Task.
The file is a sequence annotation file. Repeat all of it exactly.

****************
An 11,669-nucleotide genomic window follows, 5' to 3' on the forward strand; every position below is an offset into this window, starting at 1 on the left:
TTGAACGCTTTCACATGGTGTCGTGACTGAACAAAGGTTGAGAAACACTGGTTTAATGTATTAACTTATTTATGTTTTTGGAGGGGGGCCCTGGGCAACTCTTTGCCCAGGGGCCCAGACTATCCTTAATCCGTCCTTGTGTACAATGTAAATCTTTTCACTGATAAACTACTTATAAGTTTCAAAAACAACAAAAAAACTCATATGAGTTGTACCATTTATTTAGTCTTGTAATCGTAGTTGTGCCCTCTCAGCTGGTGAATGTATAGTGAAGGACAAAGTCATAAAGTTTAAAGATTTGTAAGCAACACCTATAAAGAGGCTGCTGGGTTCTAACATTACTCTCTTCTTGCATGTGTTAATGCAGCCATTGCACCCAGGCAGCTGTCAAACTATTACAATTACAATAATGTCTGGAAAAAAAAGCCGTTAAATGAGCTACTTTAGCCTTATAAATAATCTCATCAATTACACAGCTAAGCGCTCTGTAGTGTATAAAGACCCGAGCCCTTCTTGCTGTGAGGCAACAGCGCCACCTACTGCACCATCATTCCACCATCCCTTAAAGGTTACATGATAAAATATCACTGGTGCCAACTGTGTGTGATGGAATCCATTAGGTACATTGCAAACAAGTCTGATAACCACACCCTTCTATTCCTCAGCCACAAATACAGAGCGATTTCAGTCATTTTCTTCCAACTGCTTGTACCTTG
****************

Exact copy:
An 11,669-nucleotide genomic window follows, 5' to 3' on the forward strand; every position below is an offset into this window, starting at 1 on the left:
TTGAACGCTTTCACATGGTGTCGTGACTGAACAAAGGTTGAGAAACACTGGTTTAATGTATTAACTTATTTATGTTTTTGGAGGGGGGCCCTGGGCAACTCTTTGCCCAGGGGCCCAGACTATCCTTAATCCGTCCTTGTGTACAATGTAAATCTTTTCACTGATAAACTACTTATAAGTTTCAAAAACAACAAAAAAACTCATATGAGTTGTACCATTTATTTAGTCTTGTAATCGTAGTTGTGCCCTCTCAGCTGGTGAATGTATAGTGAAGGACAAAGTCATAAAGTTTAAAGATTTGTAAGCAACACCTATAAAGAGGCTGCTGGGTTCTAACATTACTCTCTTCTTGCATGTGTTAATGCAGCCATTGCACCCAGGCAGCTGTCAAACTATTACAATTACAATAATGTCTGGAAAAAAAAGCCGTTAAATGAGCTACTTTAGCCTTATAAATAATCTCATCAATTACACAGCTAAGCGCTCTGTAGTGTATAAAGACCCGAGCCCTTCTTGCTGTGAGGCAACAGCGCCACCTACTGCACCATCATTCCACCATCCCTTAAAGGTTACATGATAAAATATCACTGGTGCCAACTGTGTGTGATGGAATCCATTAGGTACATTGCAAACAAGTCTGATAACCACACCCTTCTATTCCTCAGCCACAAATACAGAGCGATTTCAGTCATTTTCTTCCAACTGCTTGTACCTTG